Participants were followed from January 1, 1998 until December 31, 2006 through record linkage to the Swedish inpatient and cause-of-death registers. The inpatient register captures more than 99% of inpatient care.10 Hospitalization for or death from HF was identified by codes 428 (International Classification of Disease-9), I50, or I11.0 (International Classification of Disease-10). Ingelsson and colleagues found that 95% of people with these codes as primary diagnosis in the inpatient register had confirmed HF on medical record review using European Society of Cardiology criteria.11 We included only hospitalizations or deaths with HF listed as the primary diagnosis and only the first HF event recorded in the registers for each individual. Incident myocardial infarction during follow-up was also assessed through the inpatient register.
Because some of the participants were missing data on body mass index (4.6%) and physical activity (21.6%), we used Markov chain Monte Carlo multiple imputation to simulate 5 complete datasets.12 All statistical analyses described were performed in each dataset separately. The results were averaged, and confidence intervals and p values were calculated accounting for uncertainty in the imputed estimates.12 Results from complete case analyses were similar in the primary and stratified analyses, though with wider confidence intervals; only the multiple imputation analyses are presented.
We calculated the mean food and nutrient intake by approximate quartiles of the DASH component score. We computed means and percentages of demographic, behavioral, and health covariates and tested for differences across quartiles using analysis of variance for continuous variables and χ2 tests for categorical variables. We used Cox proportional hazards models that accounted for the effect of age by allowing the baseline rate to vary to calculate incidence rate ratios and associated 95% confidence intervals.13 This allows for a flexible and unspecified relationship between age and HF. We examined the incidence rate ratios of HF associated with quartiles of the DASH score. We tested for linear trend by entering the median value in each quartile as a continuous predictor. We adjusted for physical activity (linear), energy intake (linear), education (< high school, high school, university), family history of myocardial infarction at < 60 years (yes, no), cigarette smoking (current, past, never), marital status (single, married, divorced, widowed), self-reported history of hypertension and high cholesterol, body mass index (linear), and incident myocardial infarction as a time varying covariate (none, within 1 year, and more distant history).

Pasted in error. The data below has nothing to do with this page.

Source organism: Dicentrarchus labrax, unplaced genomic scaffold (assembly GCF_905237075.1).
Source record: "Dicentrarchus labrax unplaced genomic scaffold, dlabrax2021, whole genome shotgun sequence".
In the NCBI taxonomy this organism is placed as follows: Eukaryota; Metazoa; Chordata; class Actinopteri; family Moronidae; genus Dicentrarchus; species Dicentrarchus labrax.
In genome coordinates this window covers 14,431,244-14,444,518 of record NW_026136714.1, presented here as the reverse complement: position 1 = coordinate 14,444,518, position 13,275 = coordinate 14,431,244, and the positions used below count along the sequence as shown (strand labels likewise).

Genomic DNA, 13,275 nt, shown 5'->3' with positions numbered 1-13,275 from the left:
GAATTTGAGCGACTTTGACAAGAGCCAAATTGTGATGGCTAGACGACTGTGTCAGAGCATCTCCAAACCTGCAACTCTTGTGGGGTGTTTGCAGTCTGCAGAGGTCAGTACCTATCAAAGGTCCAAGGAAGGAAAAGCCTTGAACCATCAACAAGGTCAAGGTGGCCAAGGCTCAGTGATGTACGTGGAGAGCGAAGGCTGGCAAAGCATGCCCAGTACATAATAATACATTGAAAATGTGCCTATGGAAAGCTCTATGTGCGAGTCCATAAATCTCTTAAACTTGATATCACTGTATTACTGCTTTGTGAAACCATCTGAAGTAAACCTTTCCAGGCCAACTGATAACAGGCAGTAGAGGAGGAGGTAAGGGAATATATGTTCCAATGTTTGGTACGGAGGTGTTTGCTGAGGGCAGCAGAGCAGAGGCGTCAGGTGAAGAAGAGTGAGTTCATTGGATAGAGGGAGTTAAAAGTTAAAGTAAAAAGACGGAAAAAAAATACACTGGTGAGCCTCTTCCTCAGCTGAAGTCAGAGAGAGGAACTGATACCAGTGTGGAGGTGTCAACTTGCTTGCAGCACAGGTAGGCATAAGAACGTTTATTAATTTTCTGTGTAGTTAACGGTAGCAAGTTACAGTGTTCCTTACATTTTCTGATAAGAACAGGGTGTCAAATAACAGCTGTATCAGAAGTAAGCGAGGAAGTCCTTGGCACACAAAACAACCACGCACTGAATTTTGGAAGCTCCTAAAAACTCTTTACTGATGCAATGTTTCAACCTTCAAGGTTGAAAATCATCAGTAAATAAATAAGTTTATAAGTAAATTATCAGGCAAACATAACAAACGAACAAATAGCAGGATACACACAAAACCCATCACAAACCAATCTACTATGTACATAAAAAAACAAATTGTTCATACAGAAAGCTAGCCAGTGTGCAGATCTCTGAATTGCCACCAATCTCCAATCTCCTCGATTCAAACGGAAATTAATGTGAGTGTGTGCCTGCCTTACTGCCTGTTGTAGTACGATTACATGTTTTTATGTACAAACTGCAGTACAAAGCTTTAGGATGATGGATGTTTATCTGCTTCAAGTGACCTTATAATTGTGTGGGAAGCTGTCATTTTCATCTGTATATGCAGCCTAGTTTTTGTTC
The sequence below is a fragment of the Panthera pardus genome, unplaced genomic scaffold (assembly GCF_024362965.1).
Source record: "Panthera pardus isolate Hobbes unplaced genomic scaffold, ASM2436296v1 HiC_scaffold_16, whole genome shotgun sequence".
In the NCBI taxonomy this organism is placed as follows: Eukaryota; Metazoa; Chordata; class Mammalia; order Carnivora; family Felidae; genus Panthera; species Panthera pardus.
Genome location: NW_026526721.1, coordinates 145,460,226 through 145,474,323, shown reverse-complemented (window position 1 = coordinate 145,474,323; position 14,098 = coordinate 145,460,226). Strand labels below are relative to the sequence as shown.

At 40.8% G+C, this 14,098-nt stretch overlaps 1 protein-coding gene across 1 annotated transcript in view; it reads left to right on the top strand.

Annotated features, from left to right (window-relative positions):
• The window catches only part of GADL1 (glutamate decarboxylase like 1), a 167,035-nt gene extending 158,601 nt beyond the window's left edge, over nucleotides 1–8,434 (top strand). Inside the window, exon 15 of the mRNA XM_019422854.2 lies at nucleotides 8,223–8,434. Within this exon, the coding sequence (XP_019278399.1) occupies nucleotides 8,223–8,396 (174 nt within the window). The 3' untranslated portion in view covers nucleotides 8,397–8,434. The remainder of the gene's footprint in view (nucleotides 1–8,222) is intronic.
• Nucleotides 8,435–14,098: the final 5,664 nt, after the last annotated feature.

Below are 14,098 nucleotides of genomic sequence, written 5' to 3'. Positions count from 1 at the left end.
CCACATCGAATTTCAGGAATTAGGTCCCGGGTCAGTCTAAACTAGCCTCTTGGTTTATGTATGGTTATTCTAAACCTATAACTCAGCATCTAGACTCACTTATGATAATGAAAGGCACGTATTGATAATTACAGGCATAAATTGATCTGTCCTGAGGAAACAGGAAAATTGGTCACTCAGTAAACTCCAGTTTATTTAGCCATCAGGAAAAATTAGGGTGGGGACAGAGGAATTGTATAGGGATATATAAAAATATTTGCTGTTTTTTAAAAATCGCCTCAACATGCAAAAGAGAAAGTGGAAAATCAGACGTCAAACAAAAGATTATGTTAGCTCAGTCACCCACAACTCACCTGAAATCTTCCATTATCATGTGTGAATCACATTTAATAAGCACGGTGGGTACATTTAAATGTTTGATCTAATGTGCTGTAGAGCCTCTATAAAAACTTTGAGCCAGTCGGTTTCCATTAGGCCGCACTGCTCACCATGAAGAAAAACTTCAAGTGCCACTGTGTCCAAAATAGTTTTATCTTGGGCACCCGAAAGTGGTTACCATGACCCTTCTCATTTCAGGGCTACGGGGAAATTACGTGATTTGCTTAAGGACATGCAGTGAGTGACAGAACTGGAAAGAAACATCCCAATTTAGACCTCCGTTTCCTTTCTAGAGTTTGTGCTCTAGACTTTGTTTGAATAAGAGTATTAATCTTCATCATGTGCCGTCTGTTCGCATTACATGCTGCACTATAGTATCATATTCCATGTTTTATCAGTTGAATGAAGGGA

We examined whether the associations between the DASH component score and HF varied by self-reported history of hypertension, self-reported history of high cholesterol, current smoking, and overweight (body mass index ≥ 25 kg/m2) and performed tests of interaction. Because unrecognized illness at baseline may have influenced diet, we conducted a sensitivity analysis excluding the first 2 years of follow-up. We tested for violations of the proportional hazards assumption by entering the product of the DASH diet score and the natural logarithm of time in the model. The proportional hazards assumption did not appear to be violated in any of the models. Statistical analyses were performed using SAS version 9.1 (Cary, NC). A 2-sided p value < 0.05 was considered statistically significant.
Over 9 years of follow-up of 38,987 men aged 45 to 79 years, 710 were hospitalized for HF and 97 died of HF, a rate of 24 cases per 10,000 person-years. Men in the top quartile of the DASH diet component score consumed, on average, more fruit, vegetables, whole grains, and low-fat dairy and less sweetened beverages and red or processed meat than men in the bottom quartile of the DASH diet component score (Table 1). Compared to men in the lowest quartile of the DASH component score, men with diets more consistent with DASH were more likely to have a history of high cholesterol and to have completed high school or university, less likely to smoke cigarettes, and more likely to be married (Table 2).
In multivariable-adjusted analysis, men in the highest quartile of the DASH diet component score had a lower rate of HF events then those in the lowest quartile (Table 3). Results were not materially different when the first 2 years of follow-up were excluded. The association between the DASH diet component score and HF events appeared to be stronger in men who reported a history of hypertension than in men who did not, but the difference did not reach statistical significance (Figure). The association did not appear to vary by high cholesterol, cigarette smoking, or overweight.